Vuelta a España commentary: How will Primož Roglič’s abandon impact the GC contest?
The loss of Roglič from the race will put a dent in the GC battle but there are still plenty of twists in the tale to be had before Madrid.
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Tuesday’s stage 16 of the Vuelta a España was panning out to be a relatively simple day out for the peloton, but three short kilometers saw the race turned on its head.
“Bizarre,” was how Jumbo-Visma sport director Addy Engels described the finale.
First came Primož Roglič’s attack, and next came Remco Evenepoel’s puncture just a few meters later. Then, when we all thought the day was settled, Roglič was catapulted from his bike with about 150 meters to the finish line after it appeared he touched handlebars with Fred Wright.
It was the kind of frenetic and chaotic period of racing that can so often define a grand tour. As the dust settled, it became clear that Roglič had gained eight seconds on Evenepoel, but at what cost?
Roglič crossed the line dazed and bloodied and it was clear that it was no minor scrape for the Slovenian. He is known for battling through the pain but continuing this year’s Vuelta a España proved a stretch too far.
- Primož Roglič abandons Vuelta a España following stage 16 crash
- Adam Blythe: Remco Evenepoel’s Vuelta a España mechanical was ‘a little too convenient’
- Vuelta a España: Primož Roglič crashes hard during finale of stage 16
Jumbo-Visma has not detailed the exact extent of Roglič’s injury, but said on Wednesday morning that he will not continue on in the race.
Though he would not have wanted to see his rival downed in such a way, the departure of Roglič is a boost to Evenepoel’s overall chances. However, it is a big blow to the excitement of the GC battle in the remaining days of this year’s Vuelta.
After Evenepoel’s sheer dominance in the opening half of the race, it seemed as though the Belgian was cruising towards the overall win, but Roglič’s stinging attacks on stage 14 showed the first fissures in Evenepoel’s façade.
The race might still be on, after all. The other GC contenders sensed blood in the water and went out to claw more time back from what looked to be an ailing Evenepoel. The times gaps closed down but Evenepoel still had 1:34 on Roglič and 2:01 on Enric Mas in the overall classification. It was going to need a big effort to cut that all the way down before the final stage in Madrid.
Roglič had nothing to lose going into this final week due to the three Vuelta a España wins already under his belt. At last year’s Vuelta, when he crashed while attacking in the red jersey, Roglič famously said “no risk, no glory” and that is an adage that he’s raced by since he turned professional.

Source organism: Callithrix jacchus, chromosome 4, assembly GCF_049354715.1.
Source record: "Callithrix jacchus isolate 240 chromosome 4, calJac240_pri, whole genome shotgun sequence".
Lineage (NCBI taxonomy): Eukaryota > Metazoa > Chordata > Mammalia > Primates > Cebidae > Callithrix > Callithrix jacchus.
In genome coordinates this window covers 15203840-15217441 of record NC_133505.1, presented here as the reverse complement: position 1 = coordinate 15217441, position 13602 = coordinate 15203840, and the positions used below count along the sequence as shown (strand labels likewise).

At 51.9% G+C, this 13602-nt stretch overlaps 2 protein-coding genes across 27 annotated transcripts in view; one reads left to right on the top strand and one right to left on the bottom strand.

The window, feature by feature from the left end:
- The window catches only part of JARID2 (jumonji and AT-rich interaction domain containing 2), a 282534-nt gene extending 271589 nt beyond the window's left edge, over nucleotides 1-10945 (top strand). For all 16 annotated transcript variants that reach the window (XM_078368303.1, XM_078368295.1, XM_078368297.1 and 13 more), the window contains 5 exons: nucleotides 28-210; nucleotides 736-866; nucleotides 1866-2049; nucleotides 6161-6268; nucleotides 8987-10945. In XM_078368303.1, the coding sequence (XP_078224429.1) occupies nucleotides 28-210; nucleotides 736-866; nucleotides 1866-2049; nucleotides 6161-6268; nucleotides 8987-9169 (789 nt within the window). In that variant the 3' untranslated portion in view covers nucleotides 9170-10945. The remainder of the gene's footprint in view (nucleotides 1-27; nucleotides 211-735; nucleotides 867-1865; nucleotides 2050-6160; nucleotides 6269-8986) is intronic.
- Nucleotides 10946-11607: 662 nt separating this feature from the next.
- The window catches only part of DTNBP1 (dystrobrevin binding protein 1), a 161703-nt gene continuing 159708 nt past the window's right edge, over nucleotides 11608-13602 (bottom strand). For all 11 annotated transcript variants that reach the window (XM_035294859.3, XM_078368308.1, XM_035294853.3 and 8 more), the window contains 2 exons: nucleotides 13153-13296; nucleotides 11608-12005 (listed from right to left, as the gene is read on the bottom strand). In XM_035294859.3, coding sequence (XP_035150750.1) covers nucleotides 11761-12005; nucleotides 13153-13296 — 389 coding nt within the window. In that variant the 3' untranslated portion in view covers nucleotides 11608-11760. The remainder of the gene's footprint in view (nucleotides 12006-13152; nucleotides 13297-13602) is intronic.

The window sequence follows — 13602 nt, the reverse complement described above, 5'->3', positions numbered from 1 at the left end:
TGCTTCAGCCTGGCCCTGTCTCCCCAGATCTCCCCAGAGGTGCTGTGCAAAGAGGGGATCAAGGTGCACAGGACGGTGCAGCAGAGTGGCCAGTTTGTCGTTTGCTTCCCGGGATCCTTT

Much like Alberto Contador during his career, Roglič is a rider that would rather risk it all for the win than play it safe and ride home for a second place. There was little doubt that he would throw everything at Evenepoel in the final stages, no matter how big or small the climb. His fateful attack on stage 16 showed that.
Losing Roglič means losing one of the major instigators at the front of the race and it puts more pressure on those behind to force the attacks. The remaining top GC contenders have more to lose than the Slovenian did.
Of the new top 10, only Jai Hindley has won a grand tour previously after claiming the Giro d’Italia title earlier this season. Meanwhile, Mas and Miguel Ángel López are the only others that have previously stepped onto a podium at a three-week race.
For those who have never been there before, earning a top placing or making it onto the podium will be a win in itself. Will they be willing to risk a massive time loss to gain the necessary time to put the red jersey in trouble?
Mas is definitely the biggest threat. That’s not just because of his proximity to Evenepoel in the overall classification, but his potential mentality coming into it. The 27-year-old has twice finished runner-up at the Vuelta a España and will so desperately want to make that final step to the center of the rostrum.
The Spaniard has shown already that he’s willing to push Evenepoel and others around him with his stinging attack on stage 15 netting him a 36-second time gain, plus some bonus seconds, on the Belgian. He will need to keep that momentum up going into the final big mountain stages if he wants to overhaul Evenepoel before the finish.
One fly in the ointment of a Mas-ive attack is the ever-lingering specter of the relegation battle. Movistar is tightly locked into it and there may come a time when Mas’ sport directors ask him to hold tight and play it safe to ensure a good haul of points. Let’s hope that time doesn’t come.
López is another danger man and one that could help keep the fight alive in the GC battle through the final stages. Though the Colombian lost a significant amount of time in the early part of the race and now sits in fifth at 5:24, he’s been very active recently and his attacks could draw out those in the middle of the top-10 contest.
While Evenepoel has a very comfortable cushion on those in third place and down, an ignition of this mid-pack battle of the favorites could force an error from the Belgian. Even if it doesn’t, the battle for that final podium spot should be fun to watch with just 35 seconds separating third through fifth.
Losing Roglič from the race is a big blow for everyone, and shores up Evenepoel’s chances of overall victory. But there are still plenty of potential twists in the tale between now and Madrid.